Originally posted 2011-09-06 09:56:55.
When I first made the conversion away from processed foods, I didn’t dump my entire kitchen completely but I definitely stuffed it with tons of fruits and vegetables. I remember not being able to believe it at first – that I could eat food and feel full without having had to dive nose-first into 1,300 calories – and, like I wrote before, still tried to eat some processed foods while thinking I could maintain that control. Yeah, needless to say, that was a fail.
In my opinion, if you’re an emotional eater, then your emotional eating and sugar addiction go hand in hand. Sugar addiction exists because of the feeling that ingesting sugar gives you, and the amount that you ingest will increase each time you eat and don’t get the same kind of feeling you were hoping for. The chase of that high comes coupled with a slew of calories, which is why it can become a weight issue, as well. An emotional eater can also be an extremely active person and, therefore, not have any weight issues.
It wasn’t until I failed – several times – that I realized that I simply cannot eat processed foods. Call it – or me – whatever you will, I know my limitations… and they include products created by companies who have millions of dollars invested in creating formulas (because they aren’t recipes) that the public cannot resist. The best thing I could’ve done for myself, in this instance, was making myself aware of my limitations. This is one of them. They simply trigger a part of me that I have no desire to test to determine whether or not I’m truly beyond it.
That being said, when I saw that SparkPeople has an article about beating and defeating a sugar addiction, I was overjoyed. A lot of this outlines what I endured and how I overcame my own addiction, and I think I may even add to this later on in the future. It’s really a dope start.
Week 1: Identify Sugar and Where It’s Hiding
The first step in conquering your sugar habit is to rid your pantry and refrigerator of added sugar. Some things (think ice cream, cookies and candy) are obvious, but most of us need to look closer at where the sugar in our diets is coming from. This will require a bit of label reading in the beginning, but after a while, it will become easier.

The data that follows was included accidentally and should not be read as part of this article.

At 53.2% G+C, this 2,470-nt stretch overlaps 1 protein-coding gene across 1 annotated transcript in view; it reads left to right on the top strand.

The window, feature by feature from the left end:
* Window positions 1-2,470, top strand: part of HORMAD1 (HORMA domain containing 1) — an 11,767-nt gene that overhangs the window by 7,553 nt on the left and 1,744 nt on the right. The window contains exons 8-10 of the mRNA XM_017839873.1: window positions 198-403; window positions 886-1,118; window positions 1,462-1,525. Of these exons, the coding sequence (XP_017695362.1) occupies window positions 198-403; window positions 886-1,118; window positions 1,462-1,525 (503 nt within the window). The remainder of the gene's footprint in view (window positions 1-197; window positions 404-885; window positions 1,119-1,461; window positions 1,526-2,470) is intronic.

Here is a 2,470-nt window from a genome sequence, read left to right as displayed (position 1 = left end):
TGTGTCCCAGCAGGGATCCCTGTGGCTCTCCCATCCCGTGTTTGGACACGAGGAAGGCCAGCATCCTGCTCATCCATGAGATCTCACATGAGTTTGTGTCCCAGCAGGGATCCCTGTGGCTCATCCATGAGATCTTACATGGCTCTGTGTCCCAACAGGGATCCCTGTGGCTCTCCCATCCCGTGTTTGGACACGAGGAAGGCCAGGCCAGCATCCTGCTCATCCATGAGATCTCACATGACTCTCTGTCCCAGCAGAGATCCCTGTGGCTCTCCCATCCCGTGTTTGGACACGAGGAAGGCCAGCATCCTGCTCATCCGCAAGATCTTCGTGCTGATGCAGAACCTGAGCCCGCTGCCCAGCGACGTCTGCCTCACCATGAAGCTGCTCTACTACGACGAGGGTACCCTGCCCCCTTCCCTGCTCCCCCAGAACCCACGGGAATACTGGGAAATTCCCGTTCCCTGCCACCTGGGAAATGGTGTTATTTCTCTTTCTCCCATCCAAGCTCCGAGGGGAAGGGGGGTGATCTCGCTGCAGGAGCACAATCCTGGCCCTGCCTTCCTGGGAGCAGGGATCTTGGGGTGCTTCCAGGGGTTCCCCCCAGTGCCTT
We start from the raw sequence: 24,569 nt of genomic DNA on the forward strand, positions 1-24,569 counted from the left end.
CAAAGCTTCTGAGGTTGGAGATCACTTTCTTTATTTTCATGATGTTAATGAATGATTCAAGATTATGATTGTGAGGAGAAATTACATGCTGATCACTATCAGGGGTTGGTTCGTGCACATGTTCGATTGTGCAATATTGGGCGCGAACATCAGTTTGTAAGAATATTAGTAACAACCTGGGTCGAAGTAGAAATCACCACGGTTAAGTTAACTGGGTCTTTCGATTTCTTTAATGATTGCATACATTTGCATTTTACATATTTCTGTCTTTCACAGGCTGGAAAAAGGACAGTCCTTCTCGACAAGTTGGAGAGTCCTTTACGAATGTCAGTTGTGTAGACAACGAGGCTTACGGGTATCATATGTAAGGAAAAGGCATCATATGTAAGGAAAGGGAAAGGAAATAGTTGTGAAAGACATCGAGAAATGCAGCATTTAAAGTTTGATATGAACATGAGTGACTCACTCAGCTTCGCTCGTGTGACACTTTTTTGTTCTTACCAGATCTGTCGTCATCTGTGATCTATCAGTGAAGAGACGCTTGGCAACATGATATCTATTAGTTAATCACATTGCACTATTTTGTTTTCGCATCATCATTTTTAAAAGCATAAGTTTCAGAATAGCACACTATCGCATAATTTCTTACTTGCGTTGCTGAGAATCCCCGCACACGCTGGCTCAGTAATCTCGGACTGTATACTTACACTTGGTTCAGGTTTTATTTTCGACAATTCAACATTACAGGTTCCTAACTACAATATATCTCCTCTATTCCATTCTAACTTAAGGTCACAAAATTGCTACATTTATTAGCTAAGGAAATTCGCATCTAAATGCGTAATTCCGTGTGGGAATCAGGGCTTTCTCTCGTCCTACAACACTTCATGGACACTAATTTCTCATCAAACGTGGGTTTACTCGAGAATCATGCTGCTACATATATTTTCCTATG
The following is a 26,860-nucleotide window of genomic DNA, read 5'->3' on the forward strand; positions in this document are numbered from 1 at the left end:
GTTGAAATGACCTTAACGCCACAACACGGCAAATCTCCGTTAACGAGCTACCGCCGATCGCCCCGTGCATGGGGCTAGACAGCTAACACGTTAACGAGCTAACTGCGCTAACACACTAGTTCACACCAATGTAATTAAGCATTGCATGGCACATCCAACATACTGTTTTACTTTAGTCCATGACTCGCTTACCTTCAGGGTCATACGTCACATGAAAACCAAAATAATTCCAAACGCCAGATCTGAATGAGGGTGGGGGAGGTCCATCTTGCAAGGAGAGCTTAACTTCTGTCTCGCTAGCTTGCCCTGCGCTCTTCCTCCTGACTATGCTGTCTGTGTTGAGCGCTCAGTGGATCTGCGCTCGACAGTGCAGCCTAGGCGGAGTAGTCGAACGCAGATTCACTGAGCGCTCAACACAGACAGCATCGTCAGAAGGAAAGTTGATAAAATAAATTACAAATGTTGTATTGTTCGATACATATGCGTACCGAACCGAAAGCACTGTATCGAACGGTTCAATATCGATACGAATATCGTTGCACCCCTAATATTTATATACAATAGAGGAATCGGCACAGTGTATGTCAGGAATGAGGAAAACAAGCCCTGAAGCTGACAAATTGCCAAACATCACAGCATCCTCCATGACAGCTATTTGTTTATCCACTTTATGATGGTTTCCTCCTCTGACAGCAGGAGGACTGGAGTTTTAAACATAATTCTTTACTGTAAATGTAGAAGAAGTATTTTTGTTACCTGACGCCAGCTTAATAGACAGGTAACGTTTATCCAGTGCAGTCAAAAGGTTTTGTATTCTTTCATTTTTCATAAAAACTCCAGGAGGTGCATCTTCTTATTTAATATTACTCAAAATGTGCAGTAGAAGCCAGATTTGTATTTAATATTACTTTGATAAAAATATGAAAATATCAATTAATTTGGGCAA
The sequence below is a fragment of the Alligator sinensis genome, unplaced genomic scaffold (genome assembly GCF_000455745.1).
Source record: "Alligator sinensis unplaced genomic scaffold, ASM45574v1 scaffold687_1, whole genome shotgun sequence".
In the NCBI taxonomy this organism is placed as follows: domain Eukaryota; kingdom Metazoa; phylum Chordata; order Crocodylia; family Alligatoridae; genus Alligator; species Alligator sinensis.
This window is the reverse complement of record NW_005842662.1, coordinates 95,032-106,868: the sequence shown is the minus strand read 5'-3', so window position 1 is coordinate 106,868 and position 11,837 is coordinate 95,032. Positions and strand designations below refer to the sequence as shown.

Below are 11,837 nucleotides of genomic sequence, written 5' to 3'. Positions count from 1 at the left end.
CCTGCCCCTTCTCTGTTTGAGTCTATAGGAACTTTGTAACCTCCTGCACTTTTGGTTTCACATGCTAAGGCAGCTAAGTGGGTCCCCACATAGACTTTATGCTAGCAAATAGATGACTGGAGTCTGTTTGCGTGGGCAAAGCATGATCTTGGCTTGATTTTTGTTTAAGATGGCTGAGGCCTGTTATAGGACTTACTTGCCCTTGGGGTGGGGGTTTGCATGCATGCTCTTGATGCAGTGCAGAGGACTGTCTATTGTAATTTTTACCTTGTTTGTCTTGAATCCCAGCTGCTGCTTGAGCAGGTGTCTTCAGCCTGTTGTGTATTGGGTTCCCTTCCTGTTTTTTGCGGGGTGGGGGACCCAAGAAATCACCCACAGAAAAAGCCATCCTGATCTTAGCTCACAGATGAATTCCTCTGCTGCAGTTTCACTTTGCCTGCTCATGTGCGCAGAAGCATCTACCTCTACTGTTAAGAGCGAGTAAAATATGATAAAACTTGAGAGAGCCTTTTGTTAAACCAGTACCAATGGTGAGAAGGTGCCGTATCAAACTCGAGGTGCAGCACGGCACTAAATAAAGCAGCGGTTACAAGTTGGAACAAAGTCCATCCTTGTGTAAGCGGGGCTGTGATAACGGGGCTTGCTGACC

In order to cut back on hidden or added sugar, scan the ingredients list of a food label. If you see any of the following terms listed, then sugar has been added to the product in one form or another and it is best left on the shelf at the store—especially if that sugar shows up within the first five ingredients of any food product.
This first week is about awareness. Reading labels before you buy—or bite. How many of your favorite foods contain hidden sugars in the top of their ingredients lists?
Once you have identified the sources of sugar in your diet, clean out your kitchen. Throw out or donate all of the products that contain hidden or added sugars, including any juice, soda, candy, sweets and seemingly healthy snacks like granola bars, fruit and grain bars, instant oatmeal and sports drinks. This may sound drastic, but stay with me!
Remember, you don’t have to throw away everything that is sweet! Natural sugar, like the kind you find in whole fruit, contains vitamins, minerals and fiber, which are lost in the processing of juice. Milk contains naturally occurring sugars, but also provides calcium, vitamin D and protein. So unlike soda, fruit juices and other processed foods, whole fruit and dairy products provide us with essential vitamins and minerals that our bodies need. Be wary of certain fruit- or milk-based products that contain added sugars though: flavored milk, many yogurts, fruits canned or jellied in added sugar or syrups, and the like. Opt for unflavored skim or 1% milk, plain yogurt or Greek yogurt, and whole pieces of fruit. Remember, we are trying to cut out the 151 pounds a year of added sugar, not the naturally occurring sugar found in whole foods.
Week 2: Stock Your Sugar-Free Kitchen
In one week, you’ve probably found lots of sugar in your diet. Some of it may have been obvious, like those frozen waffles or lattes from the local coffee joint. But others might not have been so clear, as sugar tends to lurk in many “diet” foods and lower-fat foods, added by manufacturers to make their low-cal offerings taste better.
Now that you know what to look for (and avoid), it’s time to replace the products you tossed with sugar-free counterparts. For example, replace high-sugar cereals with a whole grain cereal that contains little to no added sugars. Sweeten it naturally with fresh berries or half of a diced banana. Instead of snacking on candy or cookies, reach for a handful of nuts or some raw veggies and hummus. Replace sweetened yogurt with Greek yogurt or plain yogurt. Look back at week one and the foods you used to eat that contained sugar. Can you find no-sugar oatmeal? A healthier snack than a sugar-sweetened smoothie (how about a whole piece of fruit)? A more filling afternoon treat than that sugary “protein bar” (such as peanut butter on whole-grain crackers)?